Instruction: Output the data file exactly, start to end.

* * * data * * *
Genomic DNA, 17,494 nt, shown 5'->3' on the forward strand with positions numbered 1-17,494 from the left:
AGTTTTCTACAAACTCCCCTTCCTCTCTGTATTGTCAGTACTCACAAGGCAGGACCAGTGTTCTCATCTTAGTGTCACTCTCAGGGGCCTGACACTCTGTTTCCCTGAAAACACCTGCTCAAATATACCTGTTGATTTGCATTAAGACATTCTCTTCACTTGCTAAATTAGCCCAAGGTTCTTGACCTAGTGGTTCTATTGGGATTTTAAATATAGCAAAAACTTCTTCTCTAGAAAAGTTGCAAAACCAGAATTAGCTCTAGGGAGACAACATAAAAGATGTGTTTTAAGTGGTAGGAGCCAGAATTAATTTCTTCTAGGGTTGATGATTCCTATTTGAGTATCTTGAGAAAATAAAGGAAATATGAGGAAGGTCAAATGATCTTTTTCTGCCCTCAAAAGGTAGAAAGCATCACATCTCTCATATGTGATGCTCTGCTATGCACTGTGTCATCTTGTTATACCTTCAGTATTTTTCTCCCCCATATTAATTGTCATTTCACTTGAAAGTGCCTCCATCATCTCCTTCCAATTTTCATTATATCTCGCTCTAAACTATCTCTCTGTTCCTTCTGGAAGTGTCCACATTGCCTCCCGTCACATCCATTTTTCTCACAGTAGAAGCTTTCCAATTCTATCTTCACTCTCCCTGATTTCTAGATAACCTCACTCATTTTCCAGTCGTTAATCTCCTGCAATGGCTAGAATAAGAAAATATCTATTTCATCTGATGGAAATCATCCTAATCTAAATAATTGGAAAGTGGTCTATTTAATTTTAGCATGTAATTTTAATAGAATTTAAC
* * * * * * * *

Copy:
Genomic DNA, 17,494 nt, shown 5'->3' on the forward strand with positions numbered 1-17,494 from the left:
AGTTTTCTACAAACTCCCCTTCCTCTCTGTATTGTCAGTACTCACAAGGCAGGACCAGTGTTCTCATCTTAGTGTCACTCTCAGGGGCCTGACACTCTGTTTCCCTGAAAACACCTGCTCAAATATACCTGTTGATTTGCATTAAGACATTCTCTTCACTTGCTAAATTAGCCCAAGGTTCTTGACCTAGTGGTTCTATTGGGATTTTAAATATAGCAAAAACTTCTTCTCTAGAAAAGTTGCAAAACCAGAATTAGCTCTAGGGAGACAACATAAAAGATGTGTTTTAAGTGGTAGGAGCCAGAATTAATTTCTTCTAGGGTTGATGATTCCTATTTGAGTATCTTGAGAAAATAAAGGAAATATGAGGAAGGTCAAATGATCTTTTTCTGCCCTCAAAAGGTAGAAAGCATCACATCTCTCATATGTGATGCTCTGCTATGCACTGTGTCATCTTGTTATACCTTCAGTATTTTTCTCCCCCATATTAATTGTCATTTCACTTGAAAGTGCCTCCATCATCTCCTTCCAATTTTCATTATATCTCGCTCTAAACTATCTCTCTGTTCCTTCTGGAAGTGTCCACATTGCCTCCCGTCACATCCATTTTTCTCACAGTAGAAGCTTTCCAATTCTATCTTCACTCTCCCTGATTTCTAGATAACCTCACTCATTTTCCAGTCGTTAATCTCCTGCAATGGCTAGAATAAGAAAATATCTATTTCATCTGATGGAAATCATCCTAATCTAAATAATTGGAAAGTGGTCTATTTAATTTTAGCATGTAATTTTAATAGAATTTAAC